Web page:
Once you’ve got a few contenders, it’s time to schedule an introductory conversation. You’ll want to ask them basic information about how long they’ve been in business (and if they’ve been through a recession before), the size of their firm, their investing philosophy and whether they have experience working with clients like you. If you’re a small-business owner, for example, or a single parent, ask whether they have other clients in a similar financial situation.
This is also your opportunity to make sure you understand how each financial professional is paid. Some get paid a flat or hourly fee, while others earn a percentage of assets under management. Still others earn a commission for selling your certain products.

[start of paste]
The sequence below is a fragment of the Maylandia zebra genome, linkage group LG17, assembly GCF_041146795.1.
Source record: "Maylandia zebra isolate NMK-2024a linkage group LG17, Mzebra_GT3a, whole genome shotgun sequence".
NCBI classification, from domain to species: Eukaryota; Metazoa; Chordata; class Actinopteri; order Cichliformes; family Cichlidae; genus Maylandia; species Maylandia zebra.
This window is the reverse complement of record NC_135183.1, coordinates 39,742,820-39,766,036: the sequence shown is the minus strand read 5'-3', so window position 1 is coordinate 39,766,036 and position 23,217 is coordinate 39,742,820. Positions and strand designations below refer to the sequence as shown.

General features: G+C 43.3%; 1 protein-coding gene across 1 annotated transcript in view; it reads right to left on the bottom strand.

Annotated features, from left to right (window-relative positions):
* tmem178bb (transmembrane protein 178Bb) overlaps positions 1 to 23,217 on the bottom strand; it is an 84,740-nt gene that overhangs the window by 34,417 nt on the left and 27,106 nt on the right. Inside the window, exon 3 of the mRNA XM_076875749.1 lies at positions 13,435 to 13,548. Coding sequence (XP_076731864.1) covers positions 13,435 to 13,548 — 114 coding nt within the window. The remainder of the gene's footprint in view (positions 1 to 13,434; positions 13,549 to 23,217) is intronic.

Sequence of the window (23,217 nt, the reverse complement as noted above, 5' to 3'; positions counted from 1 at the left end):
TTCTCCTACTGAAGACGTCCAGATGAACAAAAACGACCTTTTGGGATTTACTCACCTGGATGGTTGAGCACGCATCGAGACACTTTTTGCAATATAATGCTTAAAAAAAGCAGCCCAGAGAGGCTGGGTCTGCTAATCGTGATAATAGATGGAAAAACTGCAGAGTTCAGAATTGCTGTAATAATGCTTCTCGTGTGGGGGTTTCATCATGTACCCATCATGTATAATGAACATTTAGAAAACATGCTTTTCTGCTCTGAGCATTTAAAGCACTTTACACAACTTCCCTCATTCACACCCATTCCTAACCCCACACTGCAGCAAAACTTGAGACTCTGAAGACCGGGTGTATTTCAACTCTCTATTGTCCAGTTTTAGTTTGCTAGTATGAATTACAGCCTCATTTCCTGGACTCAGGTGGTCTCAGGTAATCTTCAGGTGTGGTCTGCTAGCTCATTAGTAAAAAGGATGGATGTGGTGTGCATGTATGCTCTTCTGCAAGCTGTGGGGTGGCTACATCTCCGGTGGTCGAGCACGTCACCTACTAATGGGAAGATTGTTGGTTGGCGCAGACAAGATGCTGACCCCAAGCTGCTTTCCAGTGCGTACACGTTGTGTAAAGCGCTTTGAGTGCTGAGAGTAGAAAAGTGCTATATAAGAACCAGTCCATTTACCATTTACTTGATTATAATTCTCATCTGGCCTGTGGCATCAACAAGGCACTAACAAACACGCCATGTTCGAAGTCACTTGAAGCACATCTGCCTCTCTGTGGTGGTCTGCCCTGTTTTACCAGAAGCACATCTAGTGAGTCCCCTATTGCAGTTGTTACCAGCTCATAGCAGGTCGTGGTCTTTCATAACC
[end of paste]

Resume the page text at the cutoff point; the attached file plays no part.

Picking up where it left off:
These interviews are as much about finding someone who checks all the necessary boxes for your financial needs as they are about finding someone with whom you feel comfortable. True financial advice can require talking about some extremely personal subjects, and if you don’t feel you can be totally honest with your adviser (and that they’re being honest back), they are not the right professional for you.
4. Keep in touch
While some financial professionals offer their services on a one-time project basis, most have an ongoing relationship with their clients. While you can probably check your portfolio and take care of basic money tasks online, you may also want to touch base occasionally with your financial professional.